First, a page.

Posts Tagged ‘Cloud’

Big Data – Big Hype yet Big Opportunity February 14th, 2012

Vinod Kumar

“Big Data” seems to be the buzz word everywhere and the number of blogs on this very topic has been exponentially growing. Let me take a step back to understand what to expect. Even at India TechEd 2012 we plan to cover this very topic under the Architect track. Personally, I am really excited to see this session discussed from multiple angles. As budding Architects there are tons to look out for. Refer my previous post coming your way on Architecture. So at TechEd India we will have speakers discuss the problem statements and the possible solutions with recommendation on architecture. In this blog post, I am surely talking about some of them – I am not going to steal the awesome content they are lining up :).

Where does Big Data fit? Datasets that exceed the boundaries and size of normal processing capabilities forcing you to take non-traditional approaches.

Fundamental Problem

I was wanting to drop this topic before and strangely figured out that the SQL Community are anyways running the TSQL Tuesday on this very topic. Now with announcements at SQL PASS and investments of Microsoft also in this space – this is huge deal.

When we talk about Big Data we are fundamentally looking at 3 basic dimensions:

  1. Large Data (In ranges of Peta to exabytes and more)
  2. Complex Data (Write once – read many times, Dynamic Schema data)
  3. Unstructured data (Text mining, Images, Videos, Logs)

And these are the same problems we currently have in the industry when it comes to database / data store systems. Look at systems now with RFID tags, Web logs, sensors, medical images, telecom, public sector databases etc all are grappling with this problem.

Where to start?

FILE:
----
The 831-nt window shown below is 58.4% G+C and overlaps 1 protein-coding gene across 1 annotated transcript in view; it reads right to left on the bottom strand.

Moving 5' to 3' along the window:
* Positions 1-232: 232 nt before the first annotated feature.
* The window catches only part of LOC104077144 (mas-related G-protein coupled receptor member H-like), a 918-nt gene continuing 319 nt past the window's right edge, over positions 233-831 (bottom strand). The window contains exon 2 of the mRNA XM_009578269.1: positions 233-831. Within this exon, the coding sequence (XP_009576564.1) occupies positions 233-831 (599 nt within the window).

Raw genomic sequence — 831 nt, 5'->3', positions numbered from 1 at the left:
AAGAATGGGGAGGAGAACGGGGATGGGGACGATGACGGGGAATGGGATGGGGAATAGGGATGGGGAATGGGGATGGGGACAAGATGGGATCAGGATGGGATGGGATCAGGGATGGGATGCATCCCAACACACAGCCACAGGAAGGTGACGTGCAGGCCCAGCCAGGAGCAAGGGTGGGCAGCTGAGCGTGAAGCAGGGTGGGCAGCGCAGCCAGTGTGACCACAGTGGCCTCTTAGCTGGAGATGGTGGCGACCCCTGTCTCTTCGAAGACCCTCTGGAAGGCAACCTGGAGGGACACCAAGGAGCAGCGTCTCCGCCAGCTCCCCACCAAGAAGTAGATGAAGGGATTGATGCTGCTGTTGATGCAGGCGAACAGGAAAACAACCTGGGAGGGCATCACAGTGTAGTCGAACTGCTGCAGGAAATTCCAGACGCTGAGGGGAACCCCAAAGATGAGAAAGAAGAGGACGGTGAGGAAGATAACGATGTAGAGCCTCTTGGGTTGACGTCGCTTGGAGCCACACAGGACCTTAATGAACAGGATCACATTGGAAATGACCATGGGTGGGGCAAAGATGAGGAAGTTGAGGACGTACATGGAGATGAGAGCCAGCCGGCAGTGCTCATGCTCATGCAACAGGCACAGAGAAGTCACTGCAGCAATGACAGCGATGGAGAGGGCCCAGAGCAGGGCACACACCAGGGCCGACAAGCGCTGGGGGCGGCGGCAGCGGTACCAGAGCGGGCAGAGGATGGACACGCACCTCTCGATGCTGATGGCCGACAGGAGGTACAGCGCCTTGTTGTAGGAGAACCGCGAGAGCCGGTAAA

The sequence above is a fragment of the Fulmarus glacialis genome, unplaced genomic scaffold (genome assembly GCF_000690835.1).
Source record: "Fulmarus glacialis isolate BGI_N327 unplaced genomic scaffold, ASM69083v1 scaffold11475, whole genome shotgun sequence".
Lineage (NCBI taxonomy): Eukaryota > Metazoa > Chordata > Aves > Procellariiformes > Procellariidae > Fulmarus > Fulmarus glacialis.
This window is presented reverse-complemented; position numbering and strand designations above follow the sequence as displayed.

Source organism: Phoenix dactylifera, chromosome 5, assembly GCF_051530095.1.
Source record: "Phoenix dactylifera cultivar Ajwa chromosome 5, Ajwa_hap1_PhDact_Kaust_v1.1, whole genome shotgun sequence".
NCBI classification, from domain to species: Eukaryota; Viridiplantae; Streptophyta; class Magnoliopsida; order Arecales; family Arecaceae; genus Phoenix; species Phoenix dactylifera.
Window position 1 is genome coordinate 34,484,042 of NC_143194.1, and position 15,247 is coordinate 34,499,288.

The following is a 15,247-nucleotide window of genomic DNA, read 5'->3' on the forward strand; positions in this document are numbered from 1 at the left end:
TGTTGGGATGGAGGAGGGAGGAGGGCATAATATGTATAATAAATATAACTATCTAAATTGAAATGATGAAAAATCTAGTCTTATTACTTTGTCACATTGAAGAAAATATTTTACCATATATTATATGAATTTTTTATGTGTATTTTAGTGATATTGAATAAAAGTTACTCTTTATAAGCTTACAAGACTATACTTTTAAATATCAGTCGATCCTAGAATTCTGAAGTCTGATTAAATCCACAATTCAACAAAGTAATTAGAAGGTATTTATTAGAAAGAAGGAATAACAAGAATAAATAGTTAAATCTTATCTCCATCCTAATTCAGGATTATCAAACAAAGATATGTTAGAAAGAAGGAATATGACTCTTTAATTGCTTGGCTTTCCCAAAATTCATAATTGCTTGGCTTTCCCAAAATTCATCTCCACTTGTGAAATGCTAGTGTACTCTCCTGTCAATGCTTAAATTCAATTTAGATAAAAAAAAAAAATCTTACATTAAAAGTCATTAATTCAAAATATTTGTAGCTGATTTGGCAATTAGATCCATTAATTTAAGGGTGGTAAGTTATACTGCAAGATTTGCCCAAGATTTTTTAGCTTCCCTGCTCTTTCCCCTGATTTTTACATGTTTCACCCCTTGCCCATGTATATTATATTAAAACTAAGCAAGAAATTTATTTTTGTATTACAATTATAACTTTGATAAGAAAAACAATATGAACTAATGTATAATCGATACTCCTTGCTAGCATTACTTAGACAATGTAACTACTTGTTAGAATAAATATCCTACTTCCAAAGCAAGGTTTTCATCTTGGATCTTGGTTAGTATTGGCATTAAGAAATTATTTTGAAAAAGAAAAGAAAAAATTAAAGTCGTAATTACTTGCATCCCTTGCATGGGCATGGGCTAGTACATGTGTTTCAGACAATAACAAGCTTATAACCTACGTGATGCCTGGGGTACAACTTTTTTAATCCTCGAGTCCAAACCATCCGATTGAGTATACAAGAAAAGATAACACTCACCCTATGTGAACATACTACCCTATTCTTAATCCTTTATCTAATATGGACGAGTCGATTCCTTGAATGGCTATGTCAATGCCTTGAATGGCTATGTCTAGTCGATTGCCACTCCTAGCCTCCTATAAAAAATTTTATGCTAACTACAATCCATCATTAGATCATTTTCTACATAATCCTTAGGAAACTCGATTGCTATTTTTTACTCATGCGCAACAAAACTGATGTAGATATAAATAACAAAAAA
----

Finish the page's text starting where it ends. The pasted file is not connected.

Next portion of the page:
Hadoop started as a way to quickly process Web log files. Web 2.0 sites were finding that they were accumulating logs that contained valuable click information and user behavior data. As an alternative to parsing log data and storing it in a relational database, Hadoop emerged as a way to keep the log files in their original format and allow processing and analysis.

Though the basic concept is simple and powerful, let me link to some basic explanation to the post Pinal Dave wrote today. He takes a stab at simply demystifying the basics on Hadoop, Pigs, Hives, MapReduce. Feel free to read more on them:

  1. Pig – A high-level language that lets non-programmers use Hadoop
  2. Hive – An SQL query implementation for Hadoop
  3. HBase – A key/value store for Hadoop

One other resource I would like to point in this context is Cloudera from learning resources. Cloudera is a for-profit company that produces integrated, tested, and commercially supported Hadoop releases. Look at some of the other extensions they support as extensions – some new releases make an interesting read.

  • Hue – Hadoop user interface
  • Sqoop – tool to import relational data
  • Flume – tool to import nonrelational data
  • Oozie – workflow engine and many more.

Relational or DW Database Obsolete?

Personally, I don’t think we are talking about this-or-that Boolean approach here. There is something that makes these concepts of Hadoop interesting and viable for organizations to start considering. Let me call out some of them (not exhaustive though)-

  1. Hadoop clusters can be on x86 commodity hardware
  2. No need build cubes for predictive analysis of large data
  3. Relational DB have their own limits on scale-out and scale-up scenarios
  4. Addition of scale-out options easy with Hadoop